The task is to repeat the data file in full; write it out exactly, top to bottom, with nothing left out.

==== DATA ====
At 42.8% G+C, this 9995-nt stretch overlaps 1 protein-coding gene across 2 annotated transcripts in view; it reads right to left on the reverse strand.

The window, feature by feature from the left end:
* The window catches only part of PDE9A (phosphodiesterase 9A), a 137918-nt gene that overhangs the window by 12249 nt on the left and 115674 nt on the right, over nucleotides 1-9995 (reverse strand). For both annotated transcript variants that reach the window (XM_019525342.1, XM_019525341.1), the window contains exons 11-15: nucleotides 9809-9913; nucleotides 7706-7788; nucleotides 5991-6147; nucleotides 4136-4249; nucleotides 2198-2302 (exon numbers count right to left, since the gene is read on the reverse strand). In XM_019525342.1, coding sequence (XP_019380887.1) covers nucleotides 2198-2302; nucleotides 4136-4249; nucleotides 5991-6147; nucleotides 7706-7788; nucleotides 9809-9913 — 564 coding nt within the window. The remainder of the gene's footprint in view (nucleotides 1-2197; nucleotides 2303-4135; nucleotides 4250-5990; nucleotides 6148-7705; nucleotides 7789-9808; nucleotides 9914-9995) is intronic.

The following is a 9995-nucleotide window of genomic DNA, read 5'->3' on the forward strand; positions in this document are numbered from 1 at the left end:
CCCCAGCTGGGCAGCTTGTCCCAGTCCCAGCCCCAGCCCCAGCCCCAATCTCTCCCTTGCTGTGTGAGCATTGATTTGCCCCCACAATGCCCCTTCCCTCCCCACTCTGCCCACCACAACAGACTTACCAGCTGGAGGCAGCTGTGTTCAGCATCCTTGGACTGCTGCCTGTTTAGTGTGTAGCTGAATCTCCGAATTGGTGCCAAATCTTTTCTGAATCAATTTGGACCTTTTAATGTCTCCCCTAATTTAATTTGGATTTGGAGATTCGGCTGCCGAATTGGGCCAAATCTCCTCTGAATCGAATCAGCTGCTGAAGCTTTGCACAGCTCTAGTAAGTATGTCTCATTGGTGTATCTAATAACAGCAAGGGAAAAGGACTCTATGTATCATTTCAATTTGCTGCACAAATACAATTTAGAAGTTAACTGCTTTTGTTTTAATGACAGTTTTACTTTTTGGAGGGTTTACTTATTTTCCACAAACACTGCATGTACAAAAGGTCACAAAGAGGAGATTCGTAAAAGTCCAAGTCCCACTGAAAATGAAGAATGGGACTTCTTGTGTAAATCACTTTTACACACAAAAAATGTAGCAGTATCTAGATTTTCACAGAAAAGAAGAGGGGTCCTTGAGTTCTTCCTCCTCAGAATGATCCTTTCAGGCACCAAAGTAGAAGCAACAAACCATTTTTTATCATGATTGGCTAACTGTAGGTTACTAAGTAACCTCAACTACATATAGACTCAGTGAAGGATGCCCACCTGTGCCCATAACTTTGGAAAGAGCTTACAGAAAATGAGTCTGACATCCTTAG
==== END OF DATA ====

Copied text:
At 42.8% G+C, this 9995-nt stretch overlaps 1 protein-coding gene across 2 annotated transcripts in view; it reads right to left on the reverse strand.

The window, feature by feature from the left end:
* The window catches only part of PDE9A (phosphodiesterase 9A), a 137918-nt gene that overhangs the window by 12249 nt on the left and 115674 nt on the right, over nucleotides 1-9995 (reverse strand). For both annotated transcript variants that reach the window (XM_019525342.1, XM_019525341.1), the window contains exons 11-15: nucleotides 9809-9913; nucleotides 7706-7788; nucleotides 5991-6147; nucleotides 4136-4249; nucleotides 2198-2302 (exon numbers count right to left, since the gene is read on the reverse strand). In XM_019525342.1, coding sequence (XP_019380887.1) covers nucleotides 2198-2302; nucleotides 4136-4249; nucleotides 5991-6147; nucleotides 7706-7788; nucleotides 9809-9913 — 564 coding nt within the window. The remainder of the gene's footprint in view (nucleotides 1-2197; nucleotides 2303-4135; nucleotides 4250-5990; nucleotides 6148-7705; nucleotides 7789-9808; nucleotides 9914-9995) is intronic.

The following is a 9995-nucleotide window of genomic DNA, read 5'->3' on the forward strand; positions in this document are numbered from 1 at the left end:
CCCCAGCTGGGCAGCTTGTCCCAGTCCCAGCCCCAGCCCCAGCCCCAATCTCTCCCTTGCTGTGTGAGCATTGATTTGCCCCCACAATGCCCCTTCCCTCCCCACTCTGCCCACCACAACAGACTTACCAGCTGGAGGCAGCTGTGTTCAGCATCCTTGGACTGCTGCCTGTTTAGTGTGTAGCTGAATCTCCGAATTGGTGCCAAATCTTTTCTGAATCAATTTGGACCTTTTAATGTCTCCCCTAATTTAATTTGGATTTGGAGATTCGGCTGCCGAATTGGGCCAAATCTCCTCTGAATCGAATCAGCTGCTGAAGCTTTGCACAGCTCTAGTAAGTATGTCTCATTGGTGTATCTAATAACAGCAAGGGAAAAGGACTCTATGTATCATTTCAATTTGCTGCACAAATACAATTTAGAAGTTAACTGCTTTTGTTTTAATGACAGTTTTACTTTTTGGAGGGTTTACTTATTTTCCACAAACACTGCATGTACAAAAGGTCACAAAGAGGAGATTCGTAAAAGTCCAAGTCCCACTGAAAATGAAGAATGGGACTTCTTGTGTAAATCACTTTTACACACAAAAAATGTAGCAGTATCTAGATTTTCACAGAAAAGAAGAGGGGTCCTTGAGTTCTTCCTCCTCAGAATGATCCTTTCAGGCACCAAAGTAGAAGCAACAAACCATTTTTTATCATGATTGGCTAACTGTAGGTTACTAAGTAACCTCAACTACATATAGACTCAGTGAAGGATGCCCACCTGTGCCCATAACTTTGGAAAGAGCTTACAGAAAATGAGTCTGACATCCTTAG